Local tourism board attracts too many visitors.
Asheville, North Carolina now has a booming tourism sector, thanks in part to a $23 million annual destination marketing budget allocated to the Buncombe County Tourism Development Authority. On average, 30,410 people visit Buncombe County each day, spending $5.4 million daily.
That’s great news for the local economy, but Asheville city council members are now getting uneasy about all of the hotel developments now sprouting up around town. So much so that a moratorium on new hotel construction has been proposed, in order to give the city council time to establish better protocol for approving new projects.
More than 500 new hotel rooms are scheduled to come online by the end of 2019 in Buncombe County, according to Bennjin Lao, a business development executive for hotels with STR, Inc., hired by the Buncombe County Tourism Development Authority.
Too many cookie-cutter hotels?
Most of these new hotel developments appear to be flagged chain properties. They include the Glo Best Western Hotel in Haw Creek, Hotel Arras in downtown Asheville, an Element by Westin, a Hampton Inn in Black Mountain and a Fairfield Inn & Suites in Weaverville.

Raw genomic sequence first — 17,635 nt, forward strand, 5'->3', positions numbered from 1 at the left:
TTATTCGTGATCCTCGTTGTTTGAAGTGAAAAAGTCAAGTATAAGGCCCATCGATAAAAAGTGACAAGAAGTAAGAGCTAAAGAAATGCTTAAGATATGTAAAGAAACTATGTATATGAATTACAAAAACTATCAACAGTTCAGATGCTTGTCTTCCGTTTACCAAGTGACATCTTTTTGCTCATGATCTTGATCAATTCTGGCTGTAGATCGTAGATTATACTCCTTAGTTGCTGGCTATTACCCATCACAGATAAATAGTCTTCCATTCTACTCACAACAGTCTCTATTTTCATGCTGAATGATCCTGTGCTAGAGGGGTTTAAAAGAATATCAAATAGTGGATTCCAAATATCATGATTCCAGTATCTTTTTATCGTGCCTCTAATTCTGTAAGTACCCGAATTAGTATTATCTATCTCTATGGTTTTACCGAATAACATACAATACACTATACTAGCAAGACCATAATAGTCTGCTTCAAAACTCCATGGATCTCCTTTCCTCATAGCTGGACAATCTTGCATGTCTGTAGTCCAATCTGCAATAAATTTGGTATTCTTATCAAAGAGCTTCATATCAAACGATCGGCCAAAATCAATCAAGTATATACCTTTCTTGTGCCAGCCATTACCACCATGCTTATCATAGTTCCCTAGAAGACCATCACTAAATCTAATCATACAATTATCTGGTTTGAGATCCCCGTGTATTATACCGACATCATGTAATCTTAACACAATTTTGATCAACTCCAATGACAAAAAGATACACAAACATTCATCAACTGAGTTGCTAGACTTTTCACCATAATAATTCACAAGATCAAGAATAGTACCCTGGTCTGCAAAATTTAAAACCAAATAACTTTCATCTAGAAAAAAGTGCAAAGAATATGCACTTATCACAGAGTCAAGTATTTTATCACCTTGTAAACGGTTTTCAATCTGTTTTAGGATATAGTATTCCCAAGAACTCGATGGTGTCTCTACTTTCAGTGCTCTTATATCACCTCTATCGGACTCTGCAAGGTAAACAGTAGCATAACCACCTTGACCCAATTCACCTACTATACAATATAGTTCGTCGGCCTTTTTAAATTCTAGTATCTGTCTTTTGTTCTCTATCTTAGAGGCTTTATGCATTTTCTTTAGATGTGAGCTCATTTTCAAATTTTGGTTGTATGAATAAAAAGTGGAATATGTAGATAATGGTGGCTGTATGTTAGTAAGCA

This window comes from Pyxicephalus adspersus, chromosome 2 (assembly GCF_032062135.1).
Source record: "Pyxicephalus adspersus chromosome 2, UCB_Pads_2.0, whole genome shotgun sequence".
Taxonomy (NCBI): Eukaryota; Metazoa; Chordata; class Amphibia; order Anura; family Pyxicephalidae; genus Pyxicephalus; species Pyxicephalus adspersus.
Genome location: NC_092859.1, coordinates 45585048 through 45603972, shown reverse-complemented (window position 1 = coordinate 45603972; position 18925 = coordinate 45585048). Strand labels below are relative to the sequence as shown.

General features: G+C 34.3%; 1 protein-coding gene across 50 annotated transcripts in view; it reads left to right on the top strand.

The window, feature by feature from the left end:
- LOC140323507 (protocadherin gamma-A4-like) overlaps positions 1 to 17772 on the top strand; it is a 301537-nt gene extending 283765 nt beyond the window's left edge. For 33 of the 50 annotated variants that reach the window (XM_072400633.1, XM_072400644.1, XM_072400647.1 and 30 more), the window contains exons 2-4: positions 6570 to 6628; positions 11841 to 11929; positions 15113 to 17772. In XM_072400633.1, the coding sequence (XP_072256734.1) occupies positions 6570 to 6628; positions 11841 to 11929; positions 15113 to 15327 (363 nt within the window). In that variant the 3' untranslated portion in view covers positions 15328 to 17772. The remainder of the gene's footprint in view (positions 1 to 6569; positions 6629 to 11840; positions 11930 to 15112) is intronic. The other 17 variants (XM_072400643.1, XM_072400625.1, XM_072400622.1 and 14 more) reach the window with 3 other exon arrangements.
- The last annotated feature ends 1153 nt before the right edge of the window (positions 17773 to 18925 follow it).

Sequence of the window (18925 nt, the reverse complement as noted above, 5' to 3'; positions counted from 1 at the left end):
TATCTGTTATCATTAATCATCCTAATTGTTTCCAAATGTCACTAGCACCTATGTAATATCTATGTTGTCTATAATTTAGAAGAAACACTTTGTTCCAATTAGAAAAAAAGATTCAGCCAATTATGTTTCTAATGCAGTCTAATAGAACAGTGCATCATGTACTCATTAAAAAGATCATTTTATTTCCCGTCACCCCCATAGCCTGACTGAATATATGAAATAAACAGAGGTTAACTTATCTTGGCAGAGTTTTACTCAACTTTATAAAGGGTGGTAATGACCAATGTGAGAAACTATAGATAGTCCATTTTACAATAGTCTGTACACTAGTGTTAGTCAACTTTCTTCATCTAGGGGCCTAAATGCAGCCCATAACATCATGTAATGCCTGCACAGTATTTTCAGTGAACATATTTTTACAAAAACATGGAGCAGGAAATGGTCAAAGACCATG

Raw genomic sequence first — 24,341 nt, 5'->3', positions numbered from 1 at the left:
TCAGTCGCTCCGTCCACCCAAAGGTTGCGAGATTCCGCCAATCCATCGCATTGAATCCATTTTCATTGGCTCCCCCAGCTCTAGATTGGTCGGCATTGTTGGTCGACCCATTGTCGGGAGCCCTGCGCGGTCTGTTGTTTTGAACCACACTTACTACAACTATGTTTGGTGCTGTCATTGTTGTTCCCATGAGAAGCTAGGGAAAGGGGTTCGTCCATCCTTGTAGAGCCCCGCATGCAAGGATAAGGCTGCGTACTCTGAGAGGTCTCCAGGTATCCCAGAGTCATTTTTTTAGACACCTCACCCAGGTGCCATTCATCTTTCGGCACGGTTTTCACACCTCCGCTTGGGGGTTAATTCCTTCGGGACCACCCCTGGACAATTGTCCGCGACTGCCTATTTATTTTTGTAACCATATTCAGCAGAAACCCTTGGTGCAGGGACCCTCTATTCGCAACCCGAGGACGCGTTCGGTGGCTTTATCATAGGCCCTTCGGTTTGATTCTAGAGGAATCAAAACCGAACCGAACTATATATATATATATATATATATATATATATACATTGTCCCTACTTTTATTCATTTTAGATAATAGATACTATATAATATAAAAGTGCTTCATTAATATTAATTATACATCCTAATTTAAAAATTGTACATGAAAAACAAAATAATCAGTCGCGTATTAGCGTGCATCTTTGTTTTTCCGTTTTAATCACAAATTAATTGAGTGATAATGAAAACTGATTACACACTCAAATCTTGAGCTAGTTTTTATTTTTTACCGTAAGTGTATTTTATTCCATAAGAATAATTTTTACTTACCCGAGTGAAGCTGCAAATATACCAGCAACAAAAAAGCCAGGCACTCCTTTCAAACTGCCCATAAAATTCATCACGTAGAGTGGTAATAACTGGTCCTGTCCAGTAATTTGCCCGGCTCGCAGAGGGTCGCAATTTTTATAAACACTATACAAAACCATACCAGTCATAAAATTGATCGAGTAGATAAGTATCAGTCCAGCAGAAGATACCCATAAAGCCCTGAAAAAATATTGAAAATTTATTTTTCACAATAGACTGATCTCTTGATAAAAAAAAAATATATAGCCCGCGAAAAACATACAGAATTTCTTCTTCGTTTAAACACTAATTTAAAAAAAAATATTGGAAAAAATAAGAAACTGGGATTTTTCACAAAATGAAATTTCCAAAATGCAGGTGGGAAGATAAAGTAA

It also appears that certain city officials are concerned about the pace of hotel development. A temporary ban was proposed last month by Councilwoman Julie Mayfield.
“We could have a moratorium in place, I think, well before the end of the year, in order to give us the breathing room that we need to have the conversation around guardrails and around hotel construction in the city that we have been talking about for several months, and not yet done anything about,” she said.
Not surprisingly, there are opposing views about whether a moratorium should happen. New development proposals now coming up for approval echo the concerns that local officials are having about the swell in hotel construction; fingers point to questionable aesthetics and design.
Mixed-use the problem
Developer Birju Patel has proposed $40 million mixed-use development with 150 hotel rooms on top of 30 residential units, in-building parking, and about 4,000 square feet of commercial space. In a recent interview with local news, Patel said he and architect Peter Alberice believe the effort is "different than any that has come before us." He emphasized the project's connection to the local art scene and how six of the units would be rent capped at US$500 a month.